Adobo is, hands down, the most popular dish in the Philippines. The local favorites are Chicken Adobo and Pork Adobo, although Adobo can also be made using seafood, beef, or vegetables. Marinating the meat overnight in the vinegar marinade results in a rich flavor and smooth texture. Prepare the dish a day before and then reheat it the next day for a thicker sauce and a more robust flavor. Served with a large bowl of steamed rice, Adobo's soy sauce and vinegar combination can be addictive. Vinegar inhibits spoilage, so Adobo can be kept for a few days without refrigeration. (Avoid using an aluminum saucepan when cooking Adobo as the vinegar will react chemically with the aluminum and change the taste of the dish. Cast iron, enameled cast iron, or stainless-steel pans are better choices.)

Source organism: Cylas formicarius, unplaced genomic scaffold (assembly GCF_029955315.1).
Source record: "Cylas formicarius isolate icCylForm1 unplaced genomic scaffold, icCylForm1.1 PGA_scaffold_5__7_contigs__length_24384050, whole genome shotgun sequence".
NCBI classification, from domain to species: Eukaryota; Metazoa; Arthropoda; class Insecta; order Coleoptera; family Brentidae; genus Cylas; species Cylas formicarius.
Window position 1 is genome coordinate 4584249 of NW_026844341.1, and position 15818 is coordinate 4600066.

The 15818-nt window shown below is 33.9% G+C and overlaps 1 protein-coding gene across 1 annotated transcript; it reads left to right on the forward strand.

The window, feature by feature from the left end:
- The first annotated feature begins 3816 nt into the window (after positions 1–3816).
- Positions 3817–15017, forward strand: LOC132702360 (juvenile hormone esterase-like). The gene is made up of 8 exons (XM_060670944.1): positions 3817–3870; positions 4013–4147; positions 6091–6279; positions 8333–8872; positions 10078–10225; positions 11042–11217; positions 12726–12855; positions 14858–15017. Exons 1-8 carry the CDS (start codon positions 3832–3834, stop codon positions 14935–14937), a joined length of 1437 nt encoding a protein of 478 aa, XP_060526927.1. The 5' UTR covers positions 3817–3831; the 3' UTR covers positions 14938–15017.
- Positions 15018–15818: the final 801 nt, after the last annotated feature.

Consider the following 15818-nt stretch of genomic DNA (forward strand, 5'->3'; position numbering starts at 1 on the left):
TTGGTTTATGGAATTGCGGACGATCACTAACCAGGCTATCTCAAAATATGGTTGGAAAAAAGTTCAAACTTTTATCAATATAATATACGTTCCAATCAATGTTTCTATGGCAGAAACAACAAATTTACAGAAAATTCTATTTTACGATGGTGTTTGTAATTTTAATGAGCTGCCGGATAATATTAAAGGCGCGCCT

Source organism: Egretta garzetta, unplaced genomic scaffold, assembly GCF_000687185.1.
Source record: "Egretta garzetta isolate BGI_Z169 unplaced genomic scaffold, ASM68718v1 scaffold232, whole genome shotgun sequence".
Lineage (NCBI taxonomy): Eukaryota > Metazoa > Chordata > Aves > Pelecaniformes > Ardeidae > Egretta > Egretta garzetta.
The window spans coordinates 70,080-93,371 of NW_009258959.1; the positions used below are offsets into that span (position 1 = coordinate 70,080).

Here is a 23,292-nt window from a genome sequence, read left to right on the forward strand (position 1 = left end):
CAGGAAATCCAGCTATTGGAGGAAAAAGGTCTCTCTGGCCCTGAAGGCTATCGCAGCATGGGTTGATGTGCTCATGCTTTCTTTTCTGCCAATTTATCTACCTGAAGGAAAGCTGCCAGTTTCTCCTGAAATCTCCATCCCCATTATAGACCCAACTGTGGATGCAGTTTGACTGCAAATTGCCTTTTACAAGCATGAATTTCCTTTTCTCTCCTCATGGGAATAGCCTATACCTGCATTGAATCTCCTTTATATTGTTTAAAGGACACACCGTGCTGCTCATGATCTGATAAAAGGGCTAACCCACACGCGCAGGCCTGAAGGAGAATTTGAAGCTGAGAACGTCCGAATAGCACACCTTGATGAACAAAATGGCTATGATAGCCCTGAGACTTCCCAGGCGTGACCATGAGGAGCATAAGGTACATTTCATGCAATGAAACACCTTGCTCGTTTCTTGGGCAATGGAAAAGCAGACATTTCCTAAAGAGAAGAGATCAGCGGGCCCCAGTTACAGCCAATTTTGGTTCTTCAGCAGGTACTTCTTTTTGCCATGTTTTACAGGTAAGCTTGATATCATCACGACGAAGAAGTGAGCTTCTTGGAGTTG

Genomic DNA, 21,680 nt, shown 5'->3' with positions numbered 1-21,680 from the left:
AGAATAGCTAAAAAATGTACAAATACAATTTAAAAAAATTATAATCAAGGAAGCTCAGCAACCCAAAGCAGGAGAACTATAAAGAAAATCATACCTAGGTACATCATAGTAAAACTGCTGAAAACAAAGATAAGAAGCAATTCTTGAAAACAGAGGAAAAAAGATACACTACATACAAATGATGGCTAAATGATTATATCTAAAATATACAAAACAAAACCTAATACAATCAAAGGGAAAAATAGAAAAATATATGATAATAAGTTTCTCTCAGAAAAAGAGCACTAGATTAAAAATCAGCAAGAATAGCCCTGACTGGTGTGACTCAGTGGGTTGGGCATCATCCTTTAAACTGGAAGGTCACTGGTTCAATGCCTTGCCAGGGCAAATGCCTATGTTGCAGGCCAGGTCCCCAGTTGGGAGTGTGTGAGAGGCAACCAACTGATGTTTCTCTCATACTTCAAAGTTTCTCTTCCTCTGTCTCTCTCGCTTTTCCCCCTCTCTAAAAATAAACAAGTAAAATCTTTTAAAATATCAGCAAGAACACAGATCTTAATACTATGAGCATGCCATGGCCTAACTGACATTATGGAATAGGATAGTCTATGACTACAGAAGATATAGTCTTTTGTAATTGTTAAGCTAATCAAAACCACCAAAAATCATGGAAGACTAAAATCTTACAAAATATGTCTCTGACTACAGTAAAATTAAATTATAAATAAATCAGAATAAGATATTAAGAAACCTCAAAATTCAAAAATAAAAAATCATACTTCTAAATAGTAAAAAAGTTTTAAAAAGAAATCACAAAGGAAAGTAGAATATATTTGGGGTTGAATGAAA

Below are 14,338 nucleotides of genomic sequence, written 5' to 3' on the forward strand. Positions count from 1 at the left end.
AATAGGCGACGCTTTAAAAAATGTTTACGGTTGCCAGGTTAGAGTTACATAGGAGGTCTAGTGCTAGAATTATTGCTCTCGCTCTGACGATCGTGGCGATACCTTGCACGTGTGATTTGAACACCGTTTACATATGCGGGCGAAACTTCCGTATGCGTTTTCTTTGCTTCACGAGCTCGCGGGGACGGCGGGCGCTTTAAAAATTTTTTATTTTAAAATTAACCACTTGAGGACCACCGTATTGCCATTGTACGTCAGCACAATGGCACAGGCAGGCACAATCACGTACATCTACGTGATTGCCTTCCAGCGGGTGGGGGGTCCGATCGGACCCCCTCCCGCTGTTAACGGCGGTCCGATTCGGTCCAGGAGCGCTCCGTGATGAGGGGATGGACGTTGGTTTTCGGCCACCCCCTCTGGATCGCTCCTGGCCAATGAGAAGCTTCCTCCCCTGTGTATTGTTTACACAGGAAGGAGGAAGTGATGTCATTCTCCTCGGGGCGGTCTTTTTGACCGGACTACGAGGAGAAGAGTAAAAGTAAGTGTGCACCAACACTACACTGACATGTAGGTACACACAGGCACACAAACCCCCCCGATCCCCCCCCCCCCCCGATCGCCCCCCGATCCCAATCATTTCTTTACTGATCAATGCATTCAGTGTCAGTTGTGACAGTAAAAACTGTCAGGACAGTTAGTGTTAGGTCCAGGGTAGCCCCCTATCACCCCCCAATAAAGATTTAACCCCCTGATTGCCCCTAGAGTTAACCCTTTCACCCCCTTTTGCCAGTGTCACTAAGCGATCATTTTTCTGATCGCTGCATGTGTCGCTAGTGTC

Along with Kapampangan Paella, this version of paella is extremely popular and considered a typically Filipino dish despite its Spanish origins. This version is thought of as a rich person's paella since relatively expensive ingredients are used. This elegant and impressive meal is actually quite simple to make once you have prepared the ingredients. Many people love to serve this brightly colored paella at Christmas.
This variety of lumpia is the Filipino version of Chinese salad rolls. Unlike Lumpiang Shanghai, these rolls are not deep-fried. Instead, the filling rests on a lettuce leaf inside a spring roll wrapper. These spring rolls can make a substantial snack on their own but most Filipinos prefer to eat them with rice.